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Traces Of Gold Along Chesapeake And Ohio Canal National Historical Park


Today it's hard to spot remnants of the gold mining operations that once existed not far from the C&O Canal. But after the Civil War, miners toiled in their search for gold, and huge piles of ore were crushed to pluck out small amounts of gold. Top photo NPS, bottom two photos from the Maryland Gold Mine Collection at Chesapeake & Ohio Canal National Historical Park.

Editor's note: Supporting a national park friends group not only provides funding that can be put to use in your favorite park, but also provides you with regular updates on that park from the friends group. Some of those updates include tips on how to enjoy the park. The following article about the Gold Mine Trail at Chesapeake and Ohio Canal National Historical Park stemmed from an e-letter from the C&O Canal Trust.

Gold deposits, many of us assume, are found in the Rocky Mountains or Sierra Range, not along the Eastern Seaboard. But there was a time when gold fever reigned along the Chesapeake and Ohio towpath.

It was sparked during the Civil War, when a Union soldier stationed along the Maryland side of the Potomac River near Great Falls noticed a glint of gold in a creek. After the war he returned to the area, bought some farm land, and started mining for gold in Montgomery County, according to historians at the Chesapeake and Ohio Canal National Historical Park. Eventually, 30 small mines were opened. One of the largest was the Maryland Mine.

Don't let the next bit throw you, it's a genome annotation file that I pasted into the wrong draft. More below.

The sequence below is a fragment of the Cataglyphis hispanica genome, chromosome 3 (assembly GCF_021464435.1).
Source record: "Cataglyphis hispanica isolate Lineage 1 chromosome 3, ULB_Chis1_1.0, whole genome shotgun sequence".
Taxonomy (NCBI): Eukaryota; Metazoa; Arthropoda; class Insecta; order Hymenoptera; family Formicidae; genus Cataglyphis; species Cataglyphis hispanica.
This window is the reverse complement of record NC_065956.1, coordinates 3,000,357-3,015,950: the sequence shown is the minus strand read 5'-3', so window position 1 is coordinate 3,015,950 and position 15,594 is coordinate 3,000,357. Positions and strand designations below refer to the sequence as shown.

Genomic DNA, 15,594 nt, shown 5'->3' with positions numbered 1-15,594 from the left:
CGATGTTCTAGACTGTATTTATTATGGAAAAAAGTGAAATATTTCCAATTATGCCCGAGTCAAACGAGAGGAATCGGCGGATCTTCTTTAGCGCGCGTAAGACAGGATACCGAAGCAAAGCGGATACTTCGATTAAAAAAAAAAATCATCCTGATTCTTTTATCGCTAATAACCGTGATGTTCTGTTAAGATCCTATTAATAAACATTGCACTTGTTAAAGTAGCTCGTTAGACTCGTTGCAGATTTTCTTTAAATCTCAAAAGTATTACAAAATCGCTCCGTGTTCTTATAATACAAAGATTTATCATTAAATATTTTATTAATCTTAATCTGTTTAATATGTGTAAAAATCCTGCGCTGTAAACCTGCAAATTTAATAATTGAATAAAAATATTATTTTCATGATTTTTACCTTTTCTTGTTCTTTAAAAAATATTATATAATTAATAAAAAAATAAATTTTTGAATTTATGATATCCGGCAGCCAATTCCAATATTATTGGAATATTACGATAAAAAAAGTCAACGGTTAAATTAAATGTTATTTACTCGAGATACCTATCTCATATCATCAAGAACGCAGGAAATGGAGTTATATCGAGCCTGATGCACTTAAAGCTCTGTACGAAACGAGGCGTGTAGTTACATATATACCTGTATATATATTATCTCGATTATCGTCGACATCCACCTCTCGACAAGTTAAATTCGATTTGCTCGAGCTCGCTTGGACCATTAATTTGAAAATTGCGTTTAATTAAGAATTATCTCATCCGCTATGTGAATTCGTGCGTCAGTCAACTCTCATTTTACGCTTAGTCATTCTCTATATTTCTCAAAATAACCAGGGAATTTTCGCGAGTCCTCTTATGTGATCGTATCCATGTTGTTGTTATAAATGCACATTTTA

Today, there is a different type of gold found in the Great Falls area around the old Maryland Mine. A loop trail starting at the Great Falls Tavern Visitors Center at milepost 14 along the canal will lead you up past the mine ruins. The trail, not surprisingly, is appropriately named the Gold Mine Trail.

This trail is a three-mile loop that usually takes about an hour to complete. It truly is a trail for all seasons, park rangers note.

"Its towering trees will protect you from the harsh sun in August, provide shelter from spring rains, and give you a glorious show of autumn color in the fall," they note. "During the winter snows, look for footprints of the many woodland creatures that call the Gold Mine Trail home."

Stay alert on your hike and you might see some of the Pileated woodpeckers that call the forest home, or deer and fox.

If you're looking for a longer hike, try one of the spur trails that run off of the Gold Mine Trail. Several different trails connect the Gold Mine Trail to the Anglers section of the park. The Overlook Trail, meanwhile, leads you up onto a ridge that offers great views of the Potomac River.

Although the gold mines have long since closed, there is still plenty of evidence of the operation just off the Gold Mine trail. A wayside exhibit along the trail will explain the mines and the mining process for you.

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